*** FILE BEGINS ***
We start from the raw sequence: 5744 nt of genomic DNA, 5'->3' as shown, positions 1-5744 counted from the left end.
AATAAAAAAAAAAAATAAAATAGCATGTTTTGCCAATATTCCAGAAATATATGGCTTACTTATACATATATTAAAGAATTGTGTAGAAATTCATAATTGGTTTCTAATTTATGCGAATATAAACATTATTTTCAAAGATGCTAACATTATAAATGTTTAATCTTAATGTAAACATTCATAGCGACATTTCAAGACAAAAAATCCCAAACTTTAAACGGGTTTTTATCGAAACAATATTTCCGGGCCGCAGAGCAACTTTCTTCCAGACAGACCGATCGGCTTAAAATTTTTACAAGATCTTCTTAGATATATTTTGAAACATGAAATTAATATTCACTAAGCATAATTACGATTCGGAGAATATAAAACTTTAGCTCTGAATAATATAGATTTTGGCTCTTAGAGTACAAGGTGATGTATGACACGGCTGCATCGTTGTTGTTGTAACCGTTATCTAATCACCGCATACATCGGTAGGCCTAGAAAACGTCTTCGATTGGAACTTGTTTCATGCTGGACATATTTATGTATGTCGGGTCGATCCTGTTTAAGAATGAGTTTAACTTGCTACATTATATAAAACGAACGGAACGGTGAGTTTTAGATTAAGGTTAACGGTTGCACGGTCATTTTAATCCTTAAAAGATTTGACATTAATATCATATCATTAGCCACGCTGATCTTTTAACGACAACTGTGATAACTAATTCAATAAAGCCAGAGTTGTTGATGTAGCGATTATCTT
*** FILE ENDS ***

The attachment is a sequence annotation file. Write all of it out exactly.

We start from the raw sequence: 5744 nt of genomic DNA, 5'->3' as shown, positions 1-5744 counted from the left end.
AATAAAAAAAAAAAATAAAATAGCATGTTTTGCCAATATTCCAGAAATATATGGCTTACTTATACATATATTAAAGAATTGTGTAGAAATTCATAATTGGTTTCTAATTTATGCGAATATAAACATTATTTTCAAAGATGCTAACATTATAAATGTTTAATCTTAATGTAAACATTCATAGCGACATTTCAAGACAAAAAATCCCAAACTTTAAACGGGTTTTTATCGAAACAATATTTCCGGGCCGCAGAGCAACTTTCTTCCAGACAGACCGATCGGCTTAAAATTTTTACAAGATCTTCTTAGATATATTTTGAAACATGAAATTAATATTCACTAAGCATAATTACGATTCGGAGAATATAAAACTTTAGCTCTGAATAATATAGATTTTGGCTCTTAGAGTACAAGGTGATGTATGACACGGCTGCATCGTTGTTGTTGTAACCGTTATCTAATCACCGCATACATCGGTAGGCCTAGAAAACGTCTTCGATTGGAACTTGTTTCATGCTGGACATATTTATGTATGTCGGGTCGATCCTGTTTAAGAATGAGTTTAACTTGCTACATTATATAAAACGAACGGAACGGTGAGTTTTAGATTAAGGTTAACGGTTGCACGGTCATTTTAATCCTTAAAAGATTTGACATTAATATCATATCATTAGCCACGCTGATCTTTTAACGACAACTGTGATAACTAATTCAATAAAGCCAGAGTTGTTGATGTAGCGATTATCTT